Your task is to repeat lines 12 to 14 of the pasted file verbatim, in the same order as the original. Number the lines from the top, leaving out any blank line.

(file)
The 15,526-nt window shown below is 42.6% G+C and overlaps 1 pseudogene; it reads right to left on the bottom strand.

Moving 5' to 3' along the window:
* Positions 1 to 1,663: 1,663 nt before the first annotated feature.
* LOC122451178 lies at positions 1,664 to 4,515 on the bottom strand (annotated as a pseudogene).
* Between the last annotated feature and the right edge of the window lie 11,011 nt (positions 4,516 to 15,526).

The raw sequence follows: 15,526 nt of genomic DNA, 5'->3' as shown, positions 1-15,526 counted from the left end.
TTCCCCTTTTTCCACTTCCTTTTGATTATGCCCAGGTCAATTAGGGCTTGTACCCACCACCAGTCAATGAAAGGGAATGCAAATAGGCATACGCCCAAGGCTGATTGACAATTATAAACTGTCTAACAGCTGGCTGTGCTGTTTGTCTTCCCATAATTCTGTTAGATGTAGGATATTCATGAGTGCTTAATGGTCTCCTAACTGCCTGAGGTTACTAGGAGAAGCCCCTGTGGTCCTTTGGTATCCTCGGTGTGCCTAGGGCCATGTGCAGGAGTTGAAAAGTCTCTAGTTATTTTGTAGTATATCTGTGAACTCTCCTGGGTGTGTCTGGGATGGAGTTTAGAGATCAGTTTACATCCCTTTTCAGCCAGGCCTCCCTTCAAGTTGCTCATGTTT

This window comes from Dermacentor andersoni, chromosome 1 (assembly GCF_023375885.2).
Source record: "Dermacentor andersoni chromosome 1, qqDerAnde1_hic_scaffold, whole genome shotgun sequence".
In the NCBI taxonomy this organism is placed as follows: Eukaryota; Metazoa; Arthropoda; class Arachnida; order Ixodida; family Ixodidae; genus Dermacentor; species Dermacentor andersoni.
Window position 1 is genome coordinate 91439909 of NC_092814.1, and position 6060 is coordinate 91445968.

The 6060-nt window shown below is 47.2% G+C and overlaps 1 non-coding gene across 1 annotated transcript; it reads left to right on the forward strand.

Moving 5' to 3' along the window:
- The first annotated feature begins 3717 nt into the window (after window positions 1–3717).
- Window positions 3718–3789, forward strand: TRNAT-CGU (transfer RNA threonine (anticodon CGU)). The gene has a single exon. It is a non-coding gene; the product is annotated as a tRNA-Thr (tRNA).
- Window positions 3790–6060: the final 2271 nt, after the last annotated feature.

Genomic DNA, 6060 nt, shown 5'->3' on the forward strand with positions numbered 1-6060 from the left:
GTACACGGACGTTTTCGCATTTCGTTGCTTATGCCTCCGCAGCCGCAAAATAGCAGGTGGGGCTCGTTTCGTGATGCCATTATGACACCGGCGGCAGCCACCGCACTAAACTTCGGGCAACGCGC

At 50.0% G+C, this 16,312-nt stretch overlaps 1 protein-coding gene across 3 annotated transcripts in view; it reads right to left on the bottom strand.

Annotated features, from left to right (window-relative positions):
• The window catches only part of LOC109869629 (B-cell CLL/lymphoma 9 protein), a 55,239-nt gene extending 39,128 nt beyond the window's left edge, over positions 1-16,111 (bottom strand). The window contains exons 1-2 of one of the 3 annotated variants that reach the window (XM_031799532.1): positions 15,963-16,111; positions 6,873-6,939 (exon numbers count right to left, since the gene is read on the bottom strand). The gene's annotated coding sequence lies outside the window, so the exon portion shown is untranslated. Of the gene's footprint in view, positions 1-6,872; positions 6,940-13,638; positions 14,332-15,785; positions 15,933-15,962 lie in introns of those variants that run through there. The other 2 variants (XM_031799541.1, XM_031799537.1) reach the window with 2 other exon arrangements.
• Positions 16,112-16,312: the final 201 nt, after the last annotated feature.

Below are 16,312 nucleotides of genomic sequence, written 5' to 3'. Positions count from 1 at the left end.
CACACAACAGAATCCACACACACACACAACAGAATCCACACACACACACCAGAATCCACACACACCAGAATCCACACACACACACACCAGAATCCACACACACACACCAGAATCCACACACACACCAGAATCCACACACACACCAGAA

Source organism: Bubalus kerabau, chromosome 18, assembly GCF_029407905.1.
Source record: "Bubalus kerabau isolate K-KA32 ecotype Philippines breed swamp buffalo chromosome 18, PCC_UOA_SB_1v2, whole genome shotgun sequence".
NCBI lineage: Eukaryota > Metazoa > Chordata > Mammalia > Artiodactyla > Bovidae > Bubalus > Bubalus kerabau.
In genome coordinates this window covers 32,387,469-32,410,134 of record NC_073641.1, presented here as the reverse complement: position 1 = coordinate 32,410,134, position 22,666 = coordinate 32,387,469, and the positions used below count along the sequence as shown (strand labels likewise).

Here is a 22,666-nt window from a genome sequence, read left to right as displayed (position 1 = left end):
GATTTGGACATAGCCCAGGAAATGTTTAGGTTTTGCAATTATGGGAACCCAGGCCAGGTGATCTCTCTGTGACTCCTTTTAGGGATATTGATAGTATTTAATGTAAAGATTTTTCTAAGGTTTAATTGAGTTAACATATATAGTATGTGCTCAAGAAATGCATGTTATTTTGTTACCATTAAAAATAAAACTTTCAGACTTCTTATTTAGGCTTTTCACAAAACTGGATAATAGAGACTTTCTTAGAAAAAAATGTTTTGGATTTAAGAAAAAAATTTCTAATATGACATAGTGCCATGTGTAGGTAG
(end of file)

The 6060-nt window shown below is 47.2% G+C and overlaps 1 non-coding gene across 1 annotated transcript; it reads left to right on the forward strand.

Moving 5' to 3' along the window:
- The first annotated feature begins 3717 nt into the window (after window positions 1–3717).